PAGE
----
[New column 'The RePlay Files' will reprint classic features and news stories from seminal arcade/amusement trade journal RePlay Magazine, with the kind permission of the magazine's creators - check out their website for info about subscriptions, news, and the contents of the latest issue. This second of three officially approved extracts is a full-length interview with then Atari coin-op boss Shane Breaks, which was the cover feature for the January 1986 issue of the magazine, just as Atari's coin-op resurgence was hitting with Gauntlet and Paperboy!]

- In his twenty-plus years in the coin machine industry, Shane Breaks has made his name (and the products he’s represented) known in numerous corners of the world. An authentic “globetrotter” who’s crossed the Atlantic 125 times and made numerous visits to Southeast Asia, Japan, Africa, South America and, of course, Europe, this son of England has almost as many miles on his shoes as the space shuttle has on its nose cone.

If there’s a single threadline throughout his glamorous career in the industry, it’s been Atari…as a distributor at the very beginning of that company through to his present position as Senior VP of Atari Games in Milpitas, Calif. Where his duties put him at the top of all coin-op sales domestically and overseas.

A native of West Hartlepool (located in the North of England), Shane elected to take a job with a South African bank after school rather than one in journalism which his “Mum” would have preferred. He had the wanderlust even then. His first job in the industry was with Quick Maid, a subsidiary of England’s Associated Leisure which ran a vending operation (“I had no love for that,” he recalls).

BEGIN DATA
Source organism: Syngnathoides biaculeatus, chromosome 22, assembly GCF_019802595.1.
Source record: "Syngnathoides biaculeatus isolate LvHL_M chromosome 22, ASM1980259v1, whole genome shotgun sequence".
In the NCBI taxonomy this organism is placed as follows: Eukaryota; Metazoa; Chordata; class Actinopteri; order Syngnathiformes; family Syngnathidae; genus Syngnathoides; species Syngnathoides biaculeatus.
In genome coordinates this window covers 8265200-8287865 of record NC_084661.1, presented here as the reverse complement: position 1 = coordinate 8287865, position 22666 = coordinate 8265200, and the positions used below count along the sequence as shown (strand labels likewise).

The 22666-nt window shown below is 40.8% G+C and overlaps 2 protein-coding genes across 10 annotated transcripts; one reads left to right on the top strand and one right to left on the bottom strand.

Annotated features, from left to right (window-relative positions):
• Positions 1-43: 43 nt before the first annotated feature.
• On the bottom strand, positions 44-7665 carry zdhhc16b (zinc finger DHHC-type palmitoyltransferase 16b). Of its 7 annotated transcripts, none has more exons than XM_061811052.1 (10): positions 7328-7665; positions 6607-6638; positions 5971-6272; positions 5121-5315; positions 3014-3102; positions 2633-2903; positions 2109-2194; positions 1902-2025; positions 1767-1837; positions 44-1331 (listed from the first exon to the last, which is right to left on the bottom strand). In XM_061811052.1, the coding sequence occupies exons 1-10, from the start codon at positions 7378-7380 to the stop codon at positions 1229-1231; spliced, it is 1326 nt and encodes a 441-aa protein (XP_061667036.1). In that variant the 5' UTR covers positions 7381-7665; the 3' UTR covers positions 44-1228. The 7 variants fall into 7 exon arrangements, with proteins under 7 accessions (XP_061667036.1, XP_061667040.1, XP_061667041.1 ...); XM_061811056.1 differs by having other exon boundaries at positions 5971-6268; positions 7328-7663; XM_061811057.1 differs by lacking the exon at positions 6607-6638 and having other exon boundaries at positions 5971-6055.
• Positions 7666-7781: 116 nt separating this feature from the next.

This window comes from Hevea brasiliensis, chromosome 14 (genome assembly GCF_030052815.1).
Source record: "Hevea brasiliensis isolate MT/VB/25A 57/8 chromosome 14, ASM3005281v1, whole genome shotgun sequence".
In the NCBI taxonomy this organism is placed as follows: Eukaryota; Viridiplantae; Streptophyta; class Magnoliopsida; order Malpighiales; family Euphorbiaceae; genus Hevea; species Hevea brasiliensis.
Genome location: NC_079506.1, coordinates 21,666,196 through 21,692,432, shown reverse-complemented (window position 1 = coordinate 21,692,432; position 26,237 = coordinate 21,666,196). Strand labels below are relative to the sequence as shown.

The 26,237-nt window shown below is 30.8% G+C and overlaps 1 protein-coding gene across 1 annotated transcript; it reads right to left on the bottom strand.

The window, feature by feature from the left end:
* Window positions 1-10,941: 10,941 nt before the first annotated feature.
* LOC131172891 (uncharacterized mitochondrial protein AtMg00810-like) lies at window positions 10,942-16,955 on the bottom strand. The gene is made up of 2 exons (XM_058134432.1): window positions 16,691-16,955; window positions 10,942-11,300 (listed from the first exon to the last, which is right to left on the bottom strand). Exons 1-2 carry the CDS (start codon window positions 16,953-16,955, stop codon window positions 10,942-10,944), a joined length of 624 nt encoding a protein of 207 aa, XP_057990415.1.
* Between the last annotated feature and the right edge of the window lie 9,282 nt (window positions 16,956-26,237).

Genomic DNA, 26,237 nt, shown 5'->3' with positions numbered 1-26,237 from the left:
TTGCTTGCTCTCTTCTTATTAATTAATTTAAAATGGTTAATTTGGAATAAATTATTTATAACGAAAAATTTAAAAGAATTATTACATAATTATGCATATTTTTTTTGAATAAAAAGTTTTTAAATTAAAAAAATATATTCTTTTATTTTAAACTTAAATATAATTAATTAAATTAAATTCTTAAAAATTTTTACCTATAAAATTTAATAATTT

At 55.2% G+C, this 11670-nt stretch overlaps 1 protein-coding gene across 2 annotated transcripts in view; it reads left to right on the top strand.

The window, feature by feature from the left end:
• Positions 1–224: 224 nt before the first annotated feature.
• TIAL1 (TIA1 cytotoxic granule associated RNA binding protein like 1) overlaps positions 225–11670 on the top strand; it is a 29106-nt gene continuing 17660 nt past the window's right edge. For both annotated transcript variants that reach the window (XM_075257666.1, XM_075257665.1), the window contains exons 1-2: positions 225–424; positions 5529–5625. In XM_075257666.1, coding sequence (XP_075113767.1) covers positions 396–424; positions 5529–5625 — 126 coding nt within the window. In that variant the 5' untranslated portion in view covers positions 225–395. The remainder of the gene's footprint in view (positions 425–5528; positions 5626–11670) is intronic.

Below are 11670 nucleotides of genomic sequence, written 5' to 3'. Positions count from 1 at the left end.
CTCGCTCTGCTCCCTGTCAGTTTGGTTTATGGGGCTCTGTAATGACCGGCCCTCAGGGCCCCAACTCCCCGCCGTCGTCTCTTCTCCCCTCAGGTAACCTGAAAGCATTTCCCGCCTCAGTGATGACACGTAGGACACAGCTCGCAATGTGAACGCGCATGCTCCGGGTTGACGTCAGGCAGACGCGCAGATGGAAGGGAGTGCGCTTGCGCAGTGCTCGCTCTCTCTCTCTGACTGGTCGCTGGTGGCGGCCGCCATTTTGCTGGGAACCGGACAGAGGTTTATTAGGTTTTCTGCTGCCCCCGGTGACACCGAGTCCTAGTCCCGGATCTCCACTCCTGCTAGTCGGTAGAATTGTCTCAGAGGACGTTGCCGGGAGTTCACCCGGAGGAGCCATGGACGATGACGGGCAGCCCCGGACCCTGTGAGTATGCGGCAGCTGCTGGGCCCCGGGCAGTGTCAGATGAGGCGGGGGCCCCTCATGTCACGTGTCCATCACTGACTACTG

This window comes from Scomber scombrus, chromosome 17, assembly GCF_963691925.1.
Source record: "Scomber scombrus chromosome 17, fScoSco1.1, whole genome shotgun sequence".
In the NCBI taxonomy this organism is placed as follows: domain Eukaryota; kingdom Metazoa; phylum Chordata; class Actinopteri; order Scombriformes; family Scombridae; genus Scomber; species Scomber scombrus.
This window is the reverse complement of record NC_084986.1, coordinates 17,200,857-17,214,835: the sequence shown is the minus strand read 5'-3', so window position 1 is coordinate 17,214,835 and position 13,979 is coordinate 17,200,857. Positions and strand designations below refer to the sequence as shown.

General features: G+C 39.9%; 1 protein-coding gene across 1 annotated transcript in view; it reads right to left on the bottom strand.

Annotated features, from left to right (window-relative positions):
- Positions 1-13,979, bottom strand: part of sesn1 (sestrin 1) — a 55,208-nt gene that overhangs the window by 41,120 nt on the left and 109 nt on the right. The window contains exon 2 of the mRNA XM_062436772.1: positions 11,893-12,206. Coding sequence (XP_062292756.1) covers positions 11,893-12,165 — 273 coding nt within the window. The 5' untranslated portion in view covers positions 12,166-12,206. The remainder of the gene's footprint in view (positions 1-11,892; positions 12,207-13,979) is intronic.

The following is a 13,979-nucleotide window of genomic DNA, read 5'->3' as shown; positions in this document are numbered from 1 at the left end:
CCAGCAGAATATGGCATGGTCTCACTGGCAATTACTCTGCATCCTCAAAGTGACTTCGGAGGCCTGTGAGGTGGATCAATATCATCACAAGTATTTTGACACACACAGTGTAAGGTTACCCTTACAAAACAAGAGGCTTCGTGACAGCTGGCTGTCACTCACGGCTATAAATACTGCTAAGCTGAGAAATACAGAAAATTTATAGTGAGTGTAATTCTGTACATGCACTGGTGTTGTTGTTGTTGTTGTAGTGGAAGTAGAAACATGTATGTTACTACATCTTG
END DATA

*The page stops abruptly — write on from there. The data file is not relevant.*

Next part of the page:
Six months later, he joined Streets Automatic Machine Co. and in his twelve years there, went from sales to Sales Manager to Director to President. Streets not only ran operations but manufactured arcade games and Shane took them worldwide. He actually dealt for five years with Madame Furtsyeva, Russia’s Minister of Culture, selling her games like the ‘Streets Rifle Range’ and other arcade items like coin pushers for use in Russia’s fairgrounds.

He made an important “Atlantic crossing” in 1974 to join Rowe International as their VP of Games Buying. Two years later, he became Sales VP at R.H. Belam, exporters of new and used games who found a perfect rep in the man who had game knowledge, overseas contacts and the wanderlust to bring Belam’s program to the client in person. One of the products represented by Belam was Atari.

As it goes, Shane then moved directly into Atari in 1979 to pilot their international sales program. During this period, he established their factory in Tipperary, Ireland and worked either out of there or London covering foreign markets until the summer of 1984 when he was offered his present position up in Silicon Valley.

Shane remains a British citizen but enjoys permanent resident status from the United States Government. He and wife Linda live within driving distance of the Atari facility. Son Brendan (22) is presently working at Betson Enterprises in San Francisco and daughter Sondra (25) lives and works in Australia. The family also maintains an old Victorian home in Surrey, England and a small vacation cottage in San Remo, Italy near Monte Carlo.

“Home” right now is at Atari’s new administrative and factory facility in Milpitas which the company only recently moved into (they vacated the former Milpitas headquarters some time ago). It’s a comfortable, trimmed down version of the complex the “old” Atari operated, but is nevertheless adequate to meet existing market conditions, although with a hit like ‘Gauntlet,’ the company is a bit pressed to meet market demand.